Friday, 24 October 2008

Market Passage

Noone needs to hear about how I spent a week reading and shopping. It's an odd thing about Shanghai, I love it here but it's very western, and completely unchallenging in the way Beijing was. I could be in any city right now, which is why there's so little I'm feeling the need to write about, but I'm having a fantastic time anyway. I've spent my days exploring the city, and especially the art street (50 Moganshan Lu, a set of gallery spaces in old warehouses) and the fashion and technology markets. The art street was interesting, but there was little that really grabbed me. The most engaging piece was a work by Liu Bolin at Eastlink Gallery, although the website sadly doesn't make any mention of him. His photographs of chameleon-like people, who are painted to fit into their background, are powerful and reflect a general sense of the removal or ignoring of the individual in a lot of the works I saw. Another, less successful, show featured 21 artists' self portraits, none of which featured the artist themself, at least not in any kind of obvious way. One featured a screenshot from a google search of the artist's name. I do want to return, since a lot of the bigger galleries were closed on the day.

Apart from time spent with Charlie and his Mandarin course friends, I've spent most of my time in the markets, bargaining and checking out what they offer. Shirts are tailored for about 12-15GBP, whilst a tailored suit is around 50. Wandering around is fascinating, and makes you entirely reassess the value you attached to clothes since everything is so cheap.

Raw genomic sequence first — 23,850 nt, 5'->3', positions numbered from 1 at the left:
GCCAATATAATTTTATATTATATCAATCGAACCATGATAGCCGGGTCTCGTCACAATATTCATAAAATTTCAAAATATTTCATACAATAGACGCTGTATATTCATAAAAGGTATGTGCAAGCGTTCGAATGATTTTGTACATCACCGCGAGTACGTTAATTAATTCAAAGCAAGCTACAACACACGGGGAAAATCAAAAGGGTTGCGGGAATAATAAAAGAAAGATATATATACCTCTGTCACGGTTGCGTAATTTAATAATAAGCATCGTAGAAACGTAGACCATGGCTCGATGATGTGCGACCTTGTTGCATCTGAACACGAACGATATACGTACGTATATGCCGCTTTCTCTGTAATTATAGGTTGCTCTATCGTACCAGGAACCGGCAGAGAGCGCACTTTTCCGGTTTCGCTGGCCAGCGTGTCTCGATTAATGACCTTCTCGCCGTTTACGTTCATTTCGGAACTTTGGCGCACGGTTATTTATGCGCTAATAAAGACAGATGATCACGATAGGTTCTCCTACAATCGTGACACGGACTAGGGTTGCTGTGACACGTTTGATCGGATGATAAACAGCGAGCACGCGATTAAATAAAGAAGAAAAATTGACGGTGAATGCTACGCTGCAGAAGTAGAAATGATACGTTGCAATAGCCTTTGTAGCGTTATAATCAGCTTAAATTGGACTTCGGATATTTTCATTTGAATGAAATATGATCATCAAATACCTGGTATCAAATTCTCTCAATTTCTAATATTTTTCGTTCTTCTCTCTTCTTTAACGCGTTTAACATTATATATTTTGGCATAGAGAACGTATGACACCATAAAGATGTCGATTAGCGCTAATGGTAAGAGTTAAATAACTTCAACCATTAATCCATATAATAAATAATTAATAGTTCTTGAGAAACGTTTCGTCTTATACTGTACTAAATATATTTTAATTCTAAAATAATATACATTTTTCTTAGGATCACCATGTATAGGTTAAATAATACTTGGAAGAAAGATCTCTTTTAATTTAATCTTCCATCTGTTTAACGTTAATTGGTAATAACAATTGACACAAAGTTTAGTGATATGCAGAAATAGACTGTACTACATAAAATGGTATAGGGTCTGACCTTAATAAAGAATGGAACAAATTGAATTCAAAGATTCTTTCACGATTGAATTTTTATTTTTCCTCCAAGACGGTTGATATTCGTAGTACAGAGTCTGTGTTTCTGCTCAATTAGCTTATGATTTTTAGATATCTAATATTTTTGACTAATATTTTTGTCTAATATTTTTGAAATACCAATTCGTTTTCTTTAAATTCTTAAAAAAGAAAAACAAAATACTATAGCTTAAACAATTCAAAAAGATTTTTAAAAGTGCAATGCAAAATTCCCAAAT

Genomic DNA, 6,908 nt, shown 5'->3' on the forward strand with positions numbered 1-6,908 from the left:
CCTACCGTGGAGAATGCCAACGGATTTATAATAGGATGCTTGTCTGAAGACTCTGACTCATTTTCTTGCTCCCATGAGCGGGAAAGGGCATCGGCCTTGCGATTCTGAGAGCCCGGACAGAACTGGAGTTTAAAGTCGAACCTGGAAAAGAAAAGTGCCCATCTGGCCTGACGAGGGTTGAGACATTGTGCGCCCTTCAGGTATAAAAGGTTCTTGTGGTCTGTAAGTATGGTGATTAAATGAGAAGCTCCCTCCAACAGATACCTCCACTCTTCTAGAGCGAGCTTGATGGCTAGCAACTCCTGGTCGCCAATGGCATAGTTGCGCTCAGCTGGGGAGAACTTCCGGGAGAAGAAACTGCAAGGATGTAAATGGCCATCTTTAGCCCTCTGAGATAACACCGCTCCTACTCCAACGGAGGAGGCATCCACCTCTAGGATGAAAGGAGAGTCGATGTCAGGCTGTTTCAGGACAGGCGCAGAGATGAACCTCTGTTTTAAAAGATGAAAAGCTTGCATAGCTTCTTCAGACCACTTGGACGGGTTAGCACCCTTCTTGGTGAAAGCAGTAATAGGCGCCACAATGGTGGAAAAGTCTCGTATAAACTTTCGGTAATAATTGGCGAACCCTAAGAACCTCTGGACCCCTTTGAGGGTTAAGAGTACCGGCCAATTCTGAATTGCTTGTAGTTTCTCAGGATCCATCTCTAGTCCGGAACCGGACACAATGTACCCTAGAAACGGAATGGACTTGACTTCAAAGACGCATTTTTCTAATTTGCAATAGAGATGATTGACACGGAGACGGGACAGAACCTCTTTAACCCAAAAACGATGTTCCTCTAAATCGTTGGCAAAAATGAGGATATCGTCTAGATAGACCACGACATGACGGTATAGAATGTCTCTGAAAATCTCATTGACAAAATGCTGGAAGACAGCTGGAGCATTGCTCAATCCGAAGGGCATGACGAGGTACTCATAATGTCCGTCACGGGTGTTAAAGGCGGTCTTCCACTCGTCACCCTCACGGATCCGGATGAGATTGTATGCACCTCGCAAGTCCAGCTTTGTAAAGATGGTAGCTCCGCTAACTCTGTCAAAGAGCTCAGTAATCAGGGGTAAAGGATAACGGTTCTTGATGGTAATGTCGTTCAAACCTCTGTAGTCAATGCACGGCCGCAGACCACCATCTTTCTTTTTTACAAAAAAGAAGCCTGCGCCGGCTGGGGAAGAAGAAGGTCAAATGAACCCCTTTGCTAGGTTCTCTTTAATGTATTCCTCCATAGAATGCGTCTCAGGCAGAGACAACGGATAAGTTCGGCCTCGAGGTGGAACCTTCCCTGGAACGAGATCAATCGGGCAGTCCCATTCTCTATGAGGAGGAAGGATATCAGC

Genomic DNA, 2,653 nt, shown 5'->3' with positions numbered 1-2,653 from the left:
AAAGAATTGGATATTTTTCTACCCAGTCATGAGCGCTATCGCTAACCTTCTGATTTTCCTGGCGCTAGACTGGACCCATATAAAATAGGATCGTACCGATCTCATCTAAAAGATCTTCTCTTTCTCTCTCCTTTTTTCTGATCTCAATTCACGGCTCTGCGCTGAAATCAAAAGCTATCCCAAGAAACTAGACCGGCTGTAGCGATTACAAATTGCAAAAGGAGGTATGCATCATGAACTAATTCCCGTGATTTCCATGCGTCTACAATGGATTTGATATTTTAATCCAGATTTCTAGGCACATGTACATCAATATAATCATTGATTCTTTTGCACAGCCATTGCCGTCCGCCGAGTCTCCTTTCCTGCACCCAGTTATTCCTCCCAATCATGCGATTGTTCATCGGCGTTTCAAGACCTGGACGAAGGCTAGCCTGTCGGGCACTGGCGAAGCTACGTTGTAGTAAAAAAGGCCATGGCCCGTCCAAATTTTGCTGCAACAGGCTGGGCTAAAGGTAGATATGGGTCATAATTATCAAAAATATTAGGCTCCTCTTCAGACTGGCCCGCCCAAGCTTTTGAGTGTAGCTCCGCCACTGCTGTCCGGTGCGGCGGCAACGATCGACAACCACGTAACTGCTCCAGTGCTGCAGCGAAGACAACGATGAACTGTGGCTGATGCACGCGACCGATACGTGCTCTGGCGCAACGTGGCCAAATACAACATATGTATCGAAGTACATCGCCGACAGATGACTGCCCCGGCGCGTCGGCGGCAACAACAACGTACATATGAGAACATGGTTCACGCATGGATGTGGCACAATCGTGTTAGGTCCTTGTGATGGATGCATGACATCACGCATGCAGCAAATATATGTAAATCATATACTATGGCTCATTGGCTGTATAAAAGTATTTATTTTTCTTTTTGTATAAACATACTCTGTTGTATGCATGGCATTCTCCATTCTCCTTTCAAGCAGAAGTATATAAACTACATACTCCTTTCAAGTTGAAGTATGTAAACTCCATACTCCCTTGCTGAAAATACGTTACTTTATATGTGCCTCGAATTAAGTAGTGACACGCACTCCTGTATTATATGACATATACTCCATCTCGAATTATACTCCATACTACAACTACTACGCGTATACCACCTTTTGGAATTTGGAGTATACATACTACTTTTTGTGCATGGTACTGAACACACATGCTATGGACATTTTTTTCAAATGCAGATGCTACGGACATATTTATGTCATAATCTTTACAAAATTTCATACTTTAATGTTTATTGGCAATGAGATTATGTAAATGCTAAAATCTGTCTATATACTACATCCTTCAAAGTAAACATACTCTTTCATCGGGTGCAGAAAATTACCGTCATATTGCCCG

Walking through a market yesterday, a woman started to offer me her wares - watches, handbags and DVDs. Having not yet encountered a proper fake DVD seller, I was intrigued and asked her what she had. She led me through her shop to a back room. There, on shelves, stood stuffed animals, which she removed. She grabbed a magnet from the side and attached it to the back wall. With a 'click' the whole thing came away, revealing thousands of tiny plastic slips, each containing a fake or copied DVD, each costing a pound - and I'm sure I could have got them for less. Having looked through hundreds of options, and picked out five to examine, she asked me if I was interested in TV shows. China does not show most American shows on TV, so it is down to the fake DVD sellers to keep the eager Chinese market up to date with Gossip Girl, Heroes, Prison Break, 24 and the like.

"What do you have?" I asked.

'Click'. Back went the back wall, and off came the stuffed animals from another shelf. 'Click.' Off came another panel and here again stood hundreds of boxes, brightly coloured, each one containing full series of TV shows. I paid for my purchases and made to leave. "Better take this", the shopkeeper told me, handing me a black carrier bag and putting the DVDs inside. "So the police don't see."

No comments: